Shoppers stayed away from the high street in October amid rainy weather and Brexit uncertainty, new footfall figures suggest.
The number of people visiting stores was down by 3.2% in October, according to the monthly BRC-Springboard Footfall and Vacancies Monitor.
Diane Wehrle, Springboard marketing and insights director, said: “The drop in footfall of -3.2% was the worst result for October in seven years. Whilst it can’t be regarded as a purely pre-Brexit breakdown as the weather also played a part, the prevailing political uncertainty must be having a considerable impact on activity given the low level of consumer confidence.”
The figures also reflect a continuing decline in footfall, as shoppers opt to buy online rather than in store. Last week, BRC figures showed that 31.6% of retail sales took place over the internet in October, up from 29.8% a year earlier amid “extraordinary” levels of discounting.
These latest figures suggest that high streets were the hardest hit, with footfall down by 4.9% during the month and by 7.4% in the final week of the month. That’s below the three month average trend (-2.8%).
Footfall at retail parks fell (-0.5%) for the first time in five months, below the three-month average rate (+0.2%). And visitor numbers t shopping centre was also down (-2.4%), with a slight improvement on the three-month average (-2.6%).
“High streets were hit hardest in October, with the wet and wintery weather putting off many consumers from venturing out to the shops,” said Helen Dickinson, chief executive of the British Retail Consortium (BRC). “Weak consumer demand and Brexit uncertainty have both impacted sales in recent months and this could be further affected by the imminent election campaign. Nonetheless, retailers will be hoping for footfall to pick up as they enter the all-important Golden Quarter.”
Wehrle said the full last week of the month - the monitor runs September 29 to October 26 – had been the hardest for shopkeepers. “When confidence is low it doesn’t take much to deter shoppers and the torrential rain in the last week of the month hit footfall particularly hard, resulting in a drop over those seven days of 6.2%,” she said. “All three destination types – high streets, shopping centres and retail parks – were impacted by a much greater drop in the last week of the month than in the previous three. But by far the worst result came from high streets, where footfall declined (-7.4%), which is not unexpected given their exposure to the elements. Indeed, the significant impact on high streets was felt across the board geographically, with footfall declining in all but one area and in four areas (Greater London, the South East, the North and Yorkshire and Wales) the drop was in excess of 5%.”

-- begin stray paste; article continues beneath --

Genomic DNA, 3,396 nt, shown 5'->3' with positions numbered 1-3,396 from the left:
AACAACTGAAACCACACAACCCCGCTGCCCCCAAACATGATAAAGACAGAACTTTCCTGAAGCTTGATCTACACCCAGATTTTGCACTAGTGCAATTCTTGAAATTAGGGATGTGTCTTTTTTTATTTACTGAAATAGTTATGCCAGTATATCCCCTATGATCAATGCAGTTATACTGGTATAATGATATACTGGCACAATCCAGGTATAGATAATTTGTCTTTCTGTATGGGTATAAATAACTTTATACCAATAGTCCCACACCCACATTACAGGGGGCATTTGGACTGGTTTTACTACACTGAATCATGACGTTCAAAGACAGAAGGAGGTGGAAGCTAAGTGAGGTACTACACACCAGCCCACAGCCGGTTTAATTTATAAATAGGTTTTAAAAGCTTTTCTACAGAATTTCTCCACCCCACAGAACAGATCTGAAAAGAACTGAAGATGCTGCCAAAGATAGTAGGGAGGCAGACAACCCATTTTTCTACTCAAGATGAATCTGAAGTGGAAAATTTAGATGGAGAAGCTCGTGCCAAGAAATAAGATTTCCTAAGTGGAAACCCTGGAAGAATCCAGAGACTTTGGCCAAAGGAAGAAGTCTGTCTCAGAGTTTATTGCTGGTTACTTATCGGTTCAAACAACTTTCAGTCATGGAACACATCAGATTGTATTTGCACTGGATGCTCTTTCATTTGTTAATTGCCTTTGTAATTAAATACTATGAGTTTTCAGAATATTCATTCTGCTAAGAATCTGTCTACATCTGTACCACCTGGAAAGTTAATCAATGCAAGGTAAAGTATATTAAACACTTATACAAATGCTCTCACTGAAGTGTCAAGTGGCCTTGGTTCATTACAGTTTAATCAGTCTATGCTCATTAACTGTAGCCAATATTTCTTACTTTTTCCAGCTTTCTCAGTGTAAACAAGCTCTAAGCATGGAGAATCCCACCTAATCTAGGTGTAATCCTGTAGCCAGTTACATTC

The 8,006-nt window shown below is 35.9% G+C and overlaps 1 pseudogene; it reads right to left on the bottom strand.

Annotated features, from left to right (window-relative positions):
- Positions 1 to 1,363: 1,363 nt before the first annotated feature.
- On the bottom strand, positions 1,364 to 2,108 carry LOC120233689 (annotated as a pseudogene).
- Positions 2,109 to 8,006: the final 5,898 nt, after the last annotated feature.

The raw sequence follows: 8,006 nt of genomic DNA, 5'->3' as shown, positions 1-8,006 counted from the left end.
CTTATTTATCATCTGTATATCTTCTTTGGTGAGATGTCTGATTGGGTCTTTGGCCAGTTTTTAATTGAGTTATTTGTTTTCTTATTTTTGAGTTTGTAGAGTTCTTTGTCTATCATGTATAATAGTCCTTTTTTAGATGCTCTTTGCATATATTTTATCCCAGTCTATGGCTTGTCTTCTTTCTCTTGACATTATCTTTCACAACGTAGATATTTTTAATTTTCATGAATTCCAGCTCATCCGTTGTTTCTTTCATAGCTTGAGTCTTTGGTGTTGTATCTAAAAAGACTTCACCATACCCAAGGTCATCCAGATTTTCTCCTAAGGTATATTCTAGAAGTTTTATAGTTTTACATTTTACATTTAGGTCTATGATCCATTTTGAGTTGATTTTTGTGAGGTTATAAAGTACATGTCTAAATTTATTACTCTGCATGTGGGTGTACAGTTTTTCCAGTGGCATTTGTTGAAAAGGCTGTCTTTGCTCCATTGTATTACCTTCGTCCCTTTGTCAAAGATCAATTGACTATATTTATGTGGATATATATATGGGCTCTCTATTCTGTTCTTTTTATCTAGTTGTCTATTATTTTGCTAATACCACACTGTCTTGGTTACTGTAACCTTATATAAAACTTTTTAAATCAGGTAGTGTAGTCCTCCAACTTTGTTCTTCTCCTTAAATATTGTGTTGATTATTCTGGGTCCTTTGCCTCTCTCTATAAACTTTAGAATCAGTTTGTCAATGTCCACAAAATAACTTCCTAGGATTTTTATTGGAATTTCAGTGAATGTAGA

She said that the UK store vacancy rate improved slightly to 10% in October from 10.3% in July. “However,” she added, “we must be mindful about reading too much into this as it is a teen that has been present in previous years as the number of pop-up shops and temporary lets increase int eh run up to Halloween and Christmas. The strong vacancy result in London versus other parts of the UK is not unusual and has often been the case, as it is London - with its far higher footfall volumes - that is so often the incubator for new retail concepts and fledgling bricks and mortar businesses.”
The figures came as official figures also out today suggest that the UK narrowly escaped recession as GDP grew by 0.3% in the third quarter of 2019, compared to the previous three months. Compared with the same period in the previous year, GDP was up by 1% – the lowest rate of growth since the first quarter of 2010, according to the Office for National Statistics (ONS).
An ONS statistician said: “GDP grew steadily in the third quarter, mainly thanks to a strong July. Services again led the way with construction also performing well. Manufacturing failed to grow as falls in many industries were offset by car production bouncing back following April shutdowns.
“Looking at the picture over the last year, growth slowed to its lowest rate in almost a decade. The underlying trade deficit narrowed, mainly due to growing exports of both goods and services.”
Image: InternetRetailing Media/Paul Skeldon